Saturday, November 6, 2010

Heartbreaker. (2010) Pascal Chaumeil

Equal parts Runaway Bride and a French romcomian Mission Impossible, Heartbreaker satisfies in ways the feel-good audience needs.

I'm not usually a big fan of the romcom. Other (obviously English speaking) reviews that I read before seeing Heartbreaker made comparisons to recent American films I hadn't even heard of. I don't know whether this is beneficial when reviewing Heartbreaker, but for what it's worth, I'm right there with the feel-good camp.

Romain Duris has had my respect since his commanding performances in both The Beat That My Heart Skipped and Paris, but seeing him in a setting like this brings more understanding to the depth of his abilities. In those films he was undeniably fine, but those serious roles were more simple -- simply serious roles that called for simple seriousness. In Heartbreaker we get to see a brand new Duris with an energized and flamboyant side that, to me, was unexpected, but fully rewarding. I had some great laughs at this little romcom adventure, and Duris was having the time of his life.

Although somewhat predictable, the story is fine for the genre: Duris plays Alex, who runs a business with his sister and her husband in which they're hired to break up relationships. Maybe a relative or an ex-lover, maybe even just a good friend will hire the team to intervene, to somehow get in the middle of a blossoming love affair and with whatever means necessary, bring that relationship down. In a montage at the beginning of the film the team goes first person, directly confronting the camera, explaining their rules and their goofy codes of conduct, like never take a job based on religion or race, and never sleep with anyone to close a deal. But codes aside, they're handsomely paid to crack into a couple's courtship using deceit and seduction to splinter it.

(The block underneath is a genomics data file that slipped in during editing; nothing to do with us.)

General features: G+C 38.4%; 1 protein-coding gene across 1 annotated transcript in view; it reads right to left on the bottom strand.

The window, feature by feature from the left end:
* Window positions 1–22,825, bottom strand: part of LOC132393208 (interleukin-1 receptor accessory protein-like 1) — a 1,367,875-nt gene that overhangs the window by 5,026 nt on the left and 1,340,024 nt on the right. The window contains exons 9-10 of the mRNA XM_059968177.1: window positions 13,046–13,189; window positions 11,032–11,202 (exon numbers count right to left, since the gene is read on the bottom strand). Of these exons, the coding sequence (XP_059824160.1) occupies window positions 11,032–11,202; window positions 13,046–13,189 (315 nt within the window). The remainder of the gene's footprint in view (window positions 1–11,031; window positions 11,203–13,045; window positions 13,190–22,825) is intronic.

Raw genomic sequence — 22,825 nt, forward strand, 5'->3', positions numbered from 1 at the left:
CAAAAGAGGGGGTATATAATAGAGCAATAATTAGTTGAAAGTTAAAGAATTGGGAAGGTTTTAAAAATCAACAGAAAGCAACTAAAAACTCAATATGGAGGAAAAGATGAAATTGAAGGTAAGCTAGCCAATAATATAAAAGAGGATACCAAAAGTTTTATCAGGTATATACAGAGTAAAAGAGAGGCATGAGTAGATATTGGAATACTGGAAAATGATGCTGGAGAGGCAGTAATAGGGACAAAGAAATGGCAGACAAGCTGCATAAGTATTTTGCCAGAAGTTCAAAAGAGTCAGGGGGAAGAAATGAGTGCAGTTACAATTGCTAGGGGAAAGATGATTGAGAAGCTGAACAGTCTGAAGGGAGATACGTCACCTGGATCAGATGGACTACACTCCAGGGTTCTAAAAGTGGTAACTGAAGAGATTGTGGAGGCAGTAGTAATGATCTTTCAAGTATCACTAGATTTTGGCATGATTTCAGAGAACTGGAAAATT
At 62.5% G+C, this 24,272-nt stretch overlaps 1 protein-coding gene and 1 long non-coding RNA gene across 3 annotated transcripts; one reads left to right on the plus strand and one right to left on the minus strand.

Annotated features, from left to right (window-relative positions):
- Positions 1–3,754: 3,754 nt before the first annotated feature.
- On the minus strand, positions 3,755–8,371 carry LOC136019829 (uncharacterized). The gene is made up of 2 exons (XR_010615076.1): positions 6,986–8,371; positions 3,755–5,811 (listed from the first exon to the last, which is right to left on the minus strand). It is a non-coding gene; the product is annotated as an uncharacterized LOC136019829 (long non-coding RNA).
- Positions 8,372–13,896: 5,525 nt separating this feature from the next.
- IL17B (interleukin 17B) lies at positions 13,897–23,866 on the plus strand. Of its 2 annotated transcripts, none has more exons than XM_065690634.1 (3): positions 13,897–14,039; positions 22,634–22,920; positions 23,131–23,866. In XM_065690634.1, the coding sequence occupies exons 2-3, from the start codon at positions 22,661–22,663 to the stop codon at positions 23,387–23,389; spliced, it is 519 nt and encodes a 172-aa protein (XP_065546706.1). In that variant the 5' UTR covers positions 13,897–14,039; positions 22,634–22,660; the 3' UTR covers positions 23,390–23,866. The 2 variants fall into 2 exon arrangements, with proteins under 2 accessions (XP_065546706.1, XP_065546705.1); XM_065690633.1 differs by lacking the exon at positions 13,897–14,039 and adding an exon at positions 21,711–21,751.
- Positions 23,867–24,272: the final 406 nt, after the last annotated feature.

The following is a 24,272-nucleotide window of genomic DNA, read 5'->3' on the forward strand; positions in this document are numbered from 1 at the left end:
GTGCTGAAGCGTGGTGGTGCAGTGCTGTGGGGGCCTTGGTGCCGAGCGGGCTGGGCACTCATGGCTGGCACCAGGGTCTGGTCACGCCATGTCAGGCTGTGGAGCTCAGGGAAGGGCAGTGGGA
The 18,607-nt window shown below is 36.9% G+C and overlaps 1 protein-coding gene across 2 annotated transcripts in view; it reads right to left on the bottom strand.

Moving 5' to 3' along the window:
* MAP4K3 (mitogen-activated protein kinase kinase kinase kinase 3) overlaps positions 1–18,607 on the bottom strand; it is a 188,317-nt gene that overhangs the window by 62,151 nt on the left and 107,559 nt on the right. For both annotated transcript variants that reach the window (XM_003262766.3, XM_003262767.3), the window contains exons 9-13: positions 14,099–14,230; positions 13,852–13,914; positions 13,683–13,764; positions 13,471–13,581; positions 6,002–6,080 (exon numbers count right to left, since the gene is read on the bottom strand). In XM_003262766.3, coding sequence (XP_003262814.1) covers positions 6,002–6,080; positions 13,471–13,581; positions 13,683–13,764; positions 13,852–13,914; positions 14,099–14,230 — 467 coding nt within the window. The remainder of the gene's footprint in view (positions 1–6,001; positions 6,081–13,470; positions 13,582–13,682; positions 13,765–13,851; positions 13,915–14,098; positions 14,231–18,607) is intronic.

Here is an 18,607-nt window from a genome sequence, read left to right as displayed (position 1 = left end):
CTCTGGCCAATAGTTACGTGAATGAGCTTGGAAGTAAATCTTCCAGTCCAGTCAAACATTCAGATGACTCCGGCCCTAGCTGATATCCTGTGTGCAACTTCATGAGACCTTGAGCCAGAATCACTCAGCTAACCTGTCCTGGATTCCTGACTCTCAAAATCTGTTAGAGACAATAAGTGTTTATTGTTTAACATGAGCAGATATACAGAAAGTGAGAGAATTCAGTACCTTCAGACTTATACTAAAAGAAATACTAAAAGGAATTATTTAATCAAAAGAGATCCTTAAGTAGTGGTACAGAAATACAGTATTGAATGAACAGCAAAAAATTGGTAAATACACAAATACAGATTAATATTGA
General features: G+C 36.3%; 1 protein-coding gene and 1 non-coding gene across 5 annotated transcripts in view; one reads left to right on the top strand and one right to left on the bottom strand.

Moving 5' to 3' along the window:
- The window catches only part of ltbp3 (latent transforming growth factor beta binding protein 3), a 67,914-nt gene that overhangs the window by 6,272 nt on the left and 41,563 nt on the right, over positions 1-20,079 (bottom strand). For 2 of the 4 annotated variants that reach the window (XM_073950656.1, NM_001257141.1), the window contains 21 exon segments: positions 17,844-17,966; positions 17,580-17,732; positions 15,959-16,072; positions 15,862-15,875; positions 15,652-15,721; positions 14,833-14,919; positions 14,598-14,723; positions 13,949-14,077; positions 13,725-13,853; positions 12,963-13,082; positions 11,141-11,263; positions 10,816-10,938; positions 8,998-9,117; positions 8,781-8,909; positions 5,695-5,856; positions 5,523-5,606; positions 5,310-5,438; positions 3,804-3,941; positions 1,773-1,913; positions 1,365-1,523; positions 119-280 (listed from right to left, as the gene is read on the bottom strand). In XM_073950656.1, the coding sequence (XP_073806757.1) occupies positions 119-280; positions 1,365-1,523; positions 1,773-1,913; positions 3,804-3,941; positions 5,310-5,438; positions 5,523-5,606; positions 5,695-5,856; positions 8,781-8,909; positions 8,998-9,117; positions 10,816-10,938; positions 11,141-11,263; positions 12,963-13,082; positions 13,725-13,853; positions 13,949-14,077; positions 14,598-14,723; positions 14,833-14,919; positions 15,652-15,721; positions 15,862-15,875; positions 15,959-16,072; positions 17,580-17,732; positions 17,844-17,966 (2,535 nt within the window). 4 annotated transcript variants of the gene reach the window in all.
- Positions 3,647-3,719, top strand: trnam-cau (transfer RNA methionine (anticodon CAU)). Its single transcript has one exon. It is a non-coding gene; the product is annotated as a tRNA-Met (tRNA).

Of course, Alex is the seductive romantic, using his charming good looks and an act he's put together to win the heart of a female mark. He's found that at just the right moment a sad story from his made-up life and a bit of hilariously conjured up tears can win even the hardest of hearts. When a girl has fallen for him to the point of wanting to leave her other, he always stops short. He says he's "far away," that it's "too late" for him, but that it's never too late for her. If the seed of another is planted, so the thought goes, it's enough for her to still pick up and leave.

Obviously when the lovely Vanessa Paradis strolls in as Juliette, a mark for Alex but a girl he just can't figure, things change for Alex and he actually starts to notice someone. The lengths he goes to to get her attention, and her unresponsive nature, make the story as much of a hoot as when she actually begins to notice him back. The problem is that Alex, still in character, a made-up man in a made-up world, needs to now decide whether it's right to come out of hiding and betray the dad that paid him or stuff it away and finish the mission.

The film plays with the idea of the "mission", too, with his teammate sister and her husband working behind the scenes security, or creating roles of their own -- hostess or maintenance man, bartender or race car driver. We begin to see Heartbreaker as not just a puritan romcom, but a Heist film as well -- a comedic one in which things in the background are as laughable as Alex's fumbling. The team spirit going into the breakup and the endless possibilities of what goes wrong are as funny as watching Alex flounder between liking Juliette and sticking to his agreement to thwart her engagement.

Contacting dad and digging into her history is a huge aid to finally reaching her. When Alex discovers how much Juliette loves WHAM and Dirty Dancing, his new mission is memorizing lyrics and 80s soundtrack dance moves. "Wake Me Up (Before You Go-Go)" is especially appealing, and the results he gets and nods to each are stitches of great enjoyment, especially for us closet WHAM and Dirty Dancing fans, decades of hiding later. (These might also be a reason for the rumored American remake.)

Heartbreaker won't be Duris's defining role, but I'm convinced he'll have a role in the next few years where we'll see it. He's just too good and on too good of a roll for it to escape him at this point.

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